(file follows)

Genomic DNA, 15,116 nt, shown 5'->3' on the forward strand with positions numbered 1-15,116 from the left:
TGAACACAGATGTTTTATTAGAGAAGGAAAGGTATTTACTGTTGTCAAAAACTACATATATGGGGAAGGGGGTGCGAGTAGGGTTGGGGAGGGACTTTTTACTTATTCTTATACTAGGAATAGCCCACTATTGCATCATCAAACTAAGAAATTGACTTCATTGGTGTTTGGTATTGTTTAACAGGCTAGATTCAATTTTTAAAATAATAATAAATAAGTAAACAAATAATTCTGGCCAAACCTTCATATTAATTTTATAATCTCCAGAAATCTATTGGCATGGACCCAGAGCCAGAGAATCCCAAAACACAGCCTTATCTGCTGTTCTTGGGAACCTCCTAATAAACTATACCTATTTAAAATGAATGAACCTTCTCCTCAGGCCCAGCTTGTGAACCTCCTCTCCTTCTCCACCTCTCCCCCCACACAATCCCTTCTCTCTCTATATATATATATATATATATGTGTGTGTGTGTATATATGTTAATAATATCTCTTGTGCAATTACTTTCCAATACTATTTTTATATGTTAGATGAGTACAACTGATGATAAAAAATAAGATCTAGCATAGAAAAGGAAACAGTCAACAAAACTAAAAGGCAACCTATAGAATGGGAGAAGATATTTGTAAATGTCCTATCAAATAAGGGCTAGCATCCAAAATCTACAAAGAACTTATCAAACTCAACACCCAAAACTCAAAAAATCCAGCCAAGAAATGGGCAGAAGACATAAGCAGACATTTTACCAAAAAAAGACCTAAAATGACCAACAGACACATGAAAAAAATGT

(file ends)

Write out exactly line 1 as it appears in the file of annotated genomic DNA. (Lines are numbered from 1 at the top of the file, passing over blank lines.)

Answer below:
Genomic DNA, 15,116 nt, shown 5'->3' on the forward strand with positions numbered 1-15,116 from the left: